Jul 6, 2018

Man charged with hate crimes in supremacist rally pleads not guilty

Protestors in Philadelphia after the Charlottesville rally. Photo: Bastiaan Slabbers/NurPhoto via Getty Images

The man charged with several hate crimes for his involvement in last year's Charlottesville white supremacist rally, and allegedly drove the car that hit and killed Heather Heyer, pleaded not guilty on Thursday, ABC News reports.

The details: James Alex Fields Jr. said he is "being treated for bipolar disorder anxiety, depression and ADHD, and is taking medication," per ABC, but also said that his medication doesn't "impair his ability to understand the charges" being brought against him.

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Special report: Health care workers vs. coronavirus

Photo Illustration: Sarah Grillo/Axios. Photos: Angela Weiss/AFP via Getty Images, Bruce Bennett/Getty Images, and Europa Press News/Europa Press via Getty Images

Health care workers are at an especially high risk of catching the coronavirus, because of their prolonged exposure to patients who have it. Making matters worse, the U.S. doesn't have enough of the protective equipment, like masks and gloves, that keeps them safe.

  • And yet these workers, with loved ones of their own, keep showing up at hospitals across the country, knowing that more Americans than they can possibly care for are depending on them.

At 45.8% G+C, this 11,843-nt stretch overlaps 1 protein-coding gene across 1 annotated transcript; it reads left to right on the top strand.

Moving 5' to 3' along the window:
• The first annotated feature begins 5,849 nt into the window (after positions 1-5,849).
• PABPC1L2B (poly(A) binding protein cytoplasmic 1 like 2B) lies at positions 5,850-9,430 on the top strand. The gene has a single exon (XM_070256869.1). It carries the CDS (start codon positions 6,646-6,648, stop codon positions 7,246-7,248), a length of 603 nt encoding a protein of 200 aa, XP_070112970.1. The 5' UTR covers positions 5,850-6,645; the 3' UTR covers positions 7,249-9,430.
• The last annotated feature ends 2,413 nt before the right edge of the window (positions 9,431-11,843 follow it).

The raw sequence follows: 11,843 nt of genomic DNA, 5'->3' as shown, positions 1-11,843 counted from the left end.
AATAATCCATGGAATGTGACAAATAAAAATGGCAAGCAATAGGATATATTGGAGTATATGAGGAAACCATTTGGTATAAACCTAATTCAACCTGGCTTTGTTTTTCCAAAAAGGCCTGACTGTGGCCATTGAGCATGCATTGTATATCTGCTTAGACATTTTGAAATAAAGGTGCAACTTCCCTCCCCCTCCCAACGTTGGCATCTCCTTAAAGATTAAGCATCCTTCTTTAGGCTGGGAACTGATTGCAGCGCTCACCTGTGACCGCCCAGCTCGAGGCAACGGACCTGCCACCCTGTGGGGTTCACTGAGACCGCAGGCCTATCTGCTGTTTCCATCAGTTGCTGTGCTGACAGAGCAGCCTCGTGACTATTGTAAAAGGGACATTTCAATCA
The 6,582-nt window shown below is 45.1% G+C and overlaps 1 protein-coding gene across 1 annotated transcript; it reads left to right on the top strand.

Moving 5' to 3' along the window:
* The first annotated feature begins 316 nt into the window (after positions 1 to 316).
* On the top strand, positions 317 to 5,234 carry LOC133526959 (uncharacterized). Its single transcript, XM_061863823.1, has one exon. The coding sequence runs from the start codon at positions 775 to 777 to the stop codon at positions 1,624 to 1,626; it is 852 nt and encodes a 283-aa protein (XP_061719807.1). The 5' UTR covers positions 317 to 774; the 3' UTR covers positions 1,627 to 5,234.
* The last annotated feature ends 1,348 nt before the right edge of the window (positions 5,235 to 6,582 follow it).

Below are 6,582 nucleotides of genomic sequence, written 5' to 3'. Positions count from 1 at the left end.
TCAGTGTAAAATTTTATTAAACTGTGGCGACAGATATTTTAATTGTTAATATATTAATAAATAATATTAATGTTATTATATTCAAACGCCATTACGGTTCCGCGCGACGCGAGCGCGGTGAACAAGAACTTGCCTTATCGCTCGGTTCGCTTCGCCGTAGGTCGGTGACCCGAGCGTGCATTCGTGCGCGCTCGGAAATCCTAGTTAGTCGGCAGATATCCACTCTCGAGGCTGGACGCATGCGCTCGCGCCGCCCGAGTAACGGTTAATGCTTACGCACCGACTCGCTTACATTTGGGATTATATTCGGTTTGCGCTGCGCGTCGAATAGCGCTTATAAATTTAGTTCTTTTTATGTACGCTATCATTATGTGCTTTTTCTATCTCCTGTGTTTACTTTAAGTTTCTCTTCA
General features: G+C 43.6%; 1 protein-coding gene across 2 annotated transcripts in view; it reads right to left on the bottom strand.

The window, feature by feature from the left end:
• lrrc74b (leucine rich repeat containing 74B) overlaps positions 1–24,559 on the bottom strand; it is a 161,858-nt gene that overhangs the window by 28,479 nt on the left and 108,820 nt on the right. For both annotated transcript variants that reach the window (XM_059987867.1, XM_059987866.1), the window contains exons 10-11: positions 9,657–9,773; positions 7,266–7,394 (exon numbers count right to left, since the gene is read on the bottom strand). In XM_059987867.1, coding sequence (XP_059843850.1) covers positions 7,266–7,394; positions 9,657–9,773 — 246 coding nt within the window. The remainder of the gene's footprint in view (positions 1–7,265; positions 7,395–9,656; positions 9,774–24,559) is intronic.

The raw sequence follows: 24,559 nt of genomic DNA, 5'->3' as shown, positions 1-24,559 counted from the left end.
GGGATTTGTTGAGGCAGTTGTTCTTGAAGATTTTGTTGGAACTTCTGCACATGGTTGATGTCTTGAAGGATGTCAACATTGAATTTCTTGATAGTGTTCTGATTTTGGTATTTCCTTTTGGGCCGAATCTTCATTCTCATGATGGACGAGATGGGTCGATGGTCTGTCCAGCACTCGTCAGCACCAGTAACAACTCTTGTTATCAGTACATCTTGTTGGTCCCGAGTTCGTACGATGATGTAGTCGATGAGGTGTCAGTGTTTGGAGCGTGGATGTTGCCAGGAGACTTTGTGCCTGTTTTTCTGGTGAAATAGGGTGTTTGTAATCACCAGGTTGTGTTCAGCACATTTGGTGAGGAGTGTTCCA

Backed by the Fed, bond investors get bullish

Illustration: Sarah Grillo/Axios

The Fed's massive injections of liquidity have reopened much of the bond market, and after back-to-back weeks in which more than $100 billion flowed out of bond funds, investors have regained their bearings and now see opportunity.

What's happening: But after the hemorrhaging outflows relented last week, bulls may now be sticking their heads out a bit too far. Junk bond funds took in more than $7 billion for the week ended April 1, according to Refinitiv Lipper, setting a new weekly record.

What top CEOs fear telling America about the coronavirus shutdown

Illustration: Eniola Odetunde/Axios

Top CEOs, in private conversations and pleas to President Trump, are warning of economic catastrophe if America doesn't begin planning for a phased return to work as soon as May, corporate leaders tell Axios.

Why it matters: The CEOs say massive numbers of companies, big and small, could go under if business and government don't start urgent talks about ways groups of workers can return.